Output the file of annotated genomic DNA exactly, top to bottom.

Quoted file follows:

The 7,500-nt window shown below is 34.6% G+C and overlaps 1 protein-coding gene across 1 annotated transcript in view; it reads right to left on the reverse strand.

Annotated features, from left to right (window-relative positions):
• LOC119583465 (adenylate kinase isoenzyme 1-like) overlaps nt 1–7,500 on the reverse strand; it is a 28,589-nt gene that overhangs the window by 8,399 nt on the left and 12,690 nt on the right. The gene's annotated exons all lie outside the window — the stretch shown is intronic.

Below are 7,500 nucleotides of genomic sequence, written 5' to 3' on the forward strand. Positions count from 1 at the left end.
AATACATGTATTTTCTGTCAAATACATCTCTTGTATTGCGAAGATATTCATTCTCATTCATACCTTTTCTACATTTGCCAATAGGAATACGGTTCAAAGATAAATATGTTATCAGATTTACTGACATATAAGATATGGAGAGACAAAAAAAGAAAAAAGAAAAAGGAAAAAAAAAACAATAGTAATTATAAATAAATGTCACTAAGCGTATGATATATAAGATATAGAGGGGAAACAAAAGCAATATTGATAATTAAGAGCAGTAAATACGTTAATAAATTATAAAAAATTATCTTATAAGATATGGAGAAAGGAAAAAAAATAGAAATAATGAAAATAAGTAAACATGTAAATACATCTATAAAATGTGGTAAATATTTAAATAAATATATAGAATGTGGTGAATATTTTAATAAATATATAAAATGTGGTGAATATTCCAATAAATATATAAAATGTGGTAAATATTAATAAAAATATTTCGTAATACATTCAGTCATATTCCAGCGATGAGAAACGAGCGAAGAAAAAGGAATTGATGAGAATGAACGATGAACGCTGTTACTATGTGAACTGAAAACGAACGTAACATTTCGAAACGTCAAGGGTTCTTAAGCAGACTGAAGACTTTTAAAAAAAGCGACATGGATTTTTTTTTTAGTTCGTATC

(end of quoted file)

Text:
The 7,500-nt window shown below is 34.6% G+C and overlaps 1 protein-coding gene across 1 annotated transcript in view; it reads right to left on the reverse strand.

Annotated features, from left to right (window-relative positions):
• LOC119583465 (adenylate kinase isoenzyme 1-like) overlaps nt 1–7,500 on the reverse strand; it is a 28,589-nt gene that overhangs the window by 8,399 nt on the left and 12,690 nt on the right. The gene's annotated exons all lie outside the window — the stretch shown is intronic.

Below are 7,500 nucleotides of genomic sequence, written 5' to 3' on the forward strand. Positions count from 1 at the left end.
AATACATGTATTTTCTGTCAAATACATCTCTTGTATTGCGAAGATATTCATTCTCATTCATACCTTTTCTACATTTGCCAATAGGAATACGGTTCAAAGATAAATATGTTATCAGATTTACTGACATATAAGATATGGAGAGACAAAAAAAGAAAAAAGAAAAAGGAAAAAAAAAACAATAGTAATTATAAATAAATGTCACTAAGCGTATGATATATAAGATATAGAGGGGAAACAAAAGCAATATTGATAATTAAGAGCAGTAAATACGTTAATAAATTATAAAAAATTATCTTATAAGATATGGAGAAAGGAAAAAAAATAGAAATAATGAAAATAAGTAAACATGTAAATACATCTATAAAATGTGGTAAATATTTAAATAAATATATAGAATGTGGTGAATATTTTAATAAATATATAAAATGTGGTGAATATTCCAATAAATATATAAAATGTGGTAAATATTAATAAAAATATTTCGTAATACATTCAGTCATATTCCAGCGATGAGAAACGAGCGAAGAAAAAGGAATTGATGAGAATGAACGATGAACGCTGTTACTATGTGAACTGAAAACGAACGTAACATTTCGAAACGTCAAGGGTTCTTAAGCAGACTGAAGACTTTTAAAAAAAGCGACATGGATTTTTTTTTTAGTTCGTATC